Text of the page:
“Todos los santos” archeological ruins - Azuay 1/2
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The ruins of Todos los Santos are an archaeological place of great interest, located in the heart of the city of Cuenca.
PHOTO CREDIT: steve legassick

In the ruins of Todos los Santos are architectural remains that were discovered during excavation works in the sector of the mills of Todos los Santos for the construction of a house. The discovery was in November, 1972.

 

The ruins are an architectural ensemble that is unique in its nature. Located in the neighborhood of Pumapungo, between houses, streets and modern buildings, it is evident the presence of cañaris, Incas and Spaniards in the same geographical space.

 

In the North-East part of the complex overhang a wall that has been catalogued as cañarian architecture. The complex area of the corresponding cañari occupation presents a rectangular structure with walls of limestone rock. The key feature of the structure is that does not present too many alterations, the stone retains its natural form and was joined with mortar of black earth.

 

This Cañari construction clearly differs from the Incas construction. These different architecture styles can be visited, and you will discover they have very obvious characteristics since a system of aqueducts and limestone walls and lintels (in the upper part of the complex) have the characteristic of polished stone, as well as in the five niches, also of polished stone together with the perfection of the Inca architecture.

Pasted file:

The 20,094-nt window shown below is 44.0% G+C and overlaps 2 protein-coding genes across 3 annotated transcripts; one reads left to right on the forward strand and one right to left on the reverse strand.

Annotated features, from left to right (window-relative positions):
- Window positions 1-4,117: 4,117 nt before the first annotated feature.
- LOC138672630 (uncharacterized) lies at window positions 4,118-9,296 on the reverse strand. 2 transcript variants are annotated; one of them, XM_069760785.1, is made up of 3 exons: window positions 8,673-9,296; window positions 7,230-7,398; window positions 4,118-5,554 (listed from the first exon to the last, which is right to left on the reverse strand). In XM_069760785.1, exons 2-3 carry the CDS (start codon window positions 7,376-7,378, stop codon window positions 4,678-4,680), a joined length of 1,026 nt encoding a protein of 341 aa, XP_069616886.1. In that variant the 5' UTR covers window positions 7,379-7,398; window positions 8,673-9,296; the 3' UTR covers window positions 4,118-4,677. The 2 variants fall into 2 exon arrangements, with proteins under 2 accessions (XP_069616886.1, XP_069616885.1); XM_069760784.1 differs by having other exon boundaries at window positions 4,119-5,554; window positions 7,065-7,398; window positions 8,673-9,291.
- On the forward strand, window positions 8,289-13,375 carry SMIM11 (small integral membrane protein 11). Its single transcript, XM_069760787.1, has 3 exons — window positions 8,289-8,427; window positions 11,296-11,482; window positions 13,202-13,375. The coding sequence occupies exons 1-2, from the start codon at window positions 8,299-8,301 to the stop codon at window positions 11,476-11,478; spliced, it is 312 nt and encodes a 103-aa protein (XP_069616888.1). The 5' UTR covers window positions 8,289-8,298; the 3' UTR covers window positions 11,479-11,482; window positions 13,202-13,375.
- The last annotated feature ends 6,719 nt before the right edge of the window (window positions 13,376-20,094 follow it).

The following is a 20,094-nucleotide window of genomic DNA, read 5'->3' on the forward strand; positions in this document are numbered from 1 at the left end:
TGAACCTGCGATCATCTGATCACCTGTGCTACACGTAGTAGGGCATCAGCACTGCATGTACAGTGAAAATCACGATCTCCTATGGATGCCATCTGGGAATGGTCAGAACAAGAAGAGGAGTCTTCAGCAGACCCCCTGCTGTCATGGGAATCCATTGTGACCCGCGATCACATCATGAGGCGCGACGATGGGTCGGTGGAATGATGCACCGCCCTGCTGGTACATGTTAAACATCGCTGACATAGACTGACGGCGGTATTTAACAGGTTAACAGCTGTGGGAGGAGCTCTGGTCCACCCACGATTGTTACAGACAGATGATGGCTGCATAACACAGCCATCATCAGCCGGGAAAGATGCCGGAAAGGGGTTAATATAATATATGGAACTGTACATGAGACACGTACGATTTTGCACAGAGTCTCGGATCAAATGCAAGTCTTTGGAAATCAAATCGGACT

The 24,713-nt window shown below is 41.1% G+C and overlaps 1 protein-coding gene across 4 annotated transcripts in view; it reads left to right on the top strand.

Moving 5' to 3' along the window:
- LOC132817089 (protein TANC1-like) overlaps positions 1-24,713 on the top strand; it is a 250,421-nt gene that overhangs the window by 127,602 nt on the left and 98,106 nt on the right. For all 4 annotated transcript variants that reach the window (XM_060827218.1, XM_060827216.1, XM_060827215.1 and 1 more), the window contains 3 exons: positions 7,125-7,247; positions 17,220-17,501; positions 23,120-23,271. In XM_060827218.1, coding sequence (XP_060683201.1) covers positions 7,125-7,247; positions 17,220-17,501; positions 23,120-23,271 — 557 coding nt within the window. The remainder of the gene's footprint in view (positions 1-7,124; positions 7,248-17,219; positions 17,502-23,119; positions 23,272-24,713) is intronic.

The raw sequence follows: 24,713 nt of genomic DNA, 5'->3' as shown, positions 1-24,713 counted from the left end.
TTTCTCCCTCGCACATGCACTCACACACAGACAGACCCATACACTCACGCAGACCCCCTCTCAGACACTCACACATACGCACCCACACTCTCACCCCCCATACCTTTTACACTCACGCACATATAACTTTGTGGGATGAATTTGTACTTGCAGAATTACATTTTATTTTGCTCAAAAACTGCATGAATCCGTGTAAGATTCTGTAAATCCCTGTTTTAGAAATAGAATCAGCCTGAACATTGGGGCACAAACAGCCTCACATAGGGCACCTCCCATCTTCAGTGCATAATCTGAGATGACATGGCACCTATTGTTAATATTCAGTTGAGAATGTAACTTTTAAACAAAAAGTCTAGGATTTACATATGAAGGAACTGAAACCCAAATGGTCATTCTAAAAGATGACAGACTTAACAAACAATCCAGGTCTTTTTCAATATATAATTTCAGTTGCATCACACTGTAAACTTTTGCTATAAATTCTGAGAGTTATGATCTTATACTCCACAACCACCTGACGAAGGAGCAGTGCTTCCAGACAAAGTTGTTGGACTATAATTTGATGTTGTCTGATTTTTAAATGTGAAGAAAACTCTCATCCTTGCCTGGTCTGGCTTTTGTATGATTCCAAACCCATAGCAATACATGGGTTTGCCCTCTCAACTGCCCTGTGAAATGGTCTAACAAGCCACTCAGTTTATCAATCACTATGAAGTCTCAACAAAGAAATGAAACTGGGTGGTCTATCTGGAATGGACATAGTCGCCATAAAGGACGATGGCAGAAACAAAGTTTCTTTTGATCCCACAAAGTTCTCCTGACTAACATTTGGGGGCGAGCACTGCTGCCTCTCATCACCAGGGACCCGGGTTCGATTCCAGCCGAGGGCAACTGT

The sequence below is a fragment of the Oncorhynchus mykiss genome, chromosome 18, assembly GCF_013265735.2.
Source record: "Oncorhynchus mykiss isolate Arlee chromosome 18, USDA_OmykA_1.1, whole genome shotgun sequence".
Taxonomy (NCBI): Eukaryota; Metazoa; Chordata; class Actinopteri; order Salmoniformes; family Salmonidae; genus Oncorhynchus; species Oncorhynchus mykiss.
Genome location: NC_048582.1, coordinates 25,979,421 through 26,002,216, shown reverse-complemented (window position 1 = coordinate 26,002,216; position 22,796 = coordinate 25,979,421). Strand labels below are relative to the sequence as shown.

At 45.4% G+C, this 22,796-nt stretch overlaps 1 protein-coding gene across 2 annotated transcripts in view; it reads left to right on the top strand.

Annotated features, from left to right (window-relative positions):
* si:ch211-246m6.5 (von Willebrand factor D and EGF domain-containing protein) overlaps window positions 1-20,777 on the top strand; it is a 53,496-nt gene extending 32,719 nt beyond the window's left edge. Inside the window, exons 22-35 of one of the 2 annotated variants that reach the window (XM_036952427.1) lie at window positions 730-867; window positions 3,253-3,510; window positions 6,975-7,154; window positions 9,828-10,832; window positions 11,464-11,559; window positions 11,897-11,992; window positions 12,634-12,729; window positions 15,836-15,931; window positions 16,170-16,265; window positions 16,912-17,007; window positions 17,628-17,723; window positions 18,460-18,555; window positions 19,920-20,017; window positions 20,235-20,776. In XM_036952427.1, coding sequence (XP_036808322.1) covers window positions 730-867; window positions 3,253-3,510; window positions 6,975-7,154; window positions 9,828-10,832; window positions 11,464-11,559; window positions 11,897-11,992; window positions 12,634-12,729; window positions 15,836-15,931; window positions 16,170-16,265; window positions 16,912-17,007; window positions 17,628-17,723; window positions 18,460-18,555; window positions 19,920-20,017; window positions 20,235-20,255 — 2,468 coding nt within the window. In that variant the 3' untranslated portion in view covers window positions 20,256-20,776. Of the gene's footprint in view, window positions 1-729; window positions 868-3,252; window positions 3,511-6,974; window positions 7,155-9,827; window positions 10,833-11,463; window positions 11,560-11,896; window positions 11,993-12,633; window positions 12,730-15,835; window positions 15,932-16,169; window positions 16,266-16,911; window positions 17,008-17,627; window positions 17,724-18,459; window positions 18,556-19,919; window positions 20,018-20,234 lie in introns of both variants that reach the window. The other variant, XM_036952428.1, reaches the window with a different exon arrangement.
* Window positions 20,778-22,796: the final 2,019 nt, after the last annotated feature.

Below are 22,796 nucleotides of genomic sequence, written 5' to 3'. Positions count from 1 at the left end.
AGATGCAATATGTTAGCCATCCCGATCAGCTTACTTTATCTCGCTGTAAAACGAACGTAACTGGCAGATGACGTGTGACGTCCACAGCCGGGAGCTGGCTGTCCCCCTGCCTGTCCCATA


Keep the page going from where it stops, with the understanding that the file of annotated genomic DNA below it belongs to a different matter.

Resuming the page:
A mill, located next to the false windows, is evidence of the Spanish occupation in the place. The Spaniards used stones and the Inca lintels to form a Roman arch. This first mill was built with stone blocks, originally Inca lintels, which would have measured two meters in length and were two tons of weight each one. It’s considered that part of these Hispanic constructions was previous to the Spanish Foundation of Cuenca (1557) and other belongs to the first years of the city.

 

According to historians, the owner and builder of this mill, built approximately 10 years before the officer Cuenca Foundation, was the Spaniard encomendero (holder of an encomienda) Rodrigo Núñez de Bonilla who adapted the mill with the previous construction which possessed aqueducts, taking advantage of the irregular terrain in which it was built.

 

The function of this mill was to process grains such as corn, barley, etc, that grew in the area. In this mill, you can also observe vestiges of what would have been the house of Núñez Bonilla.

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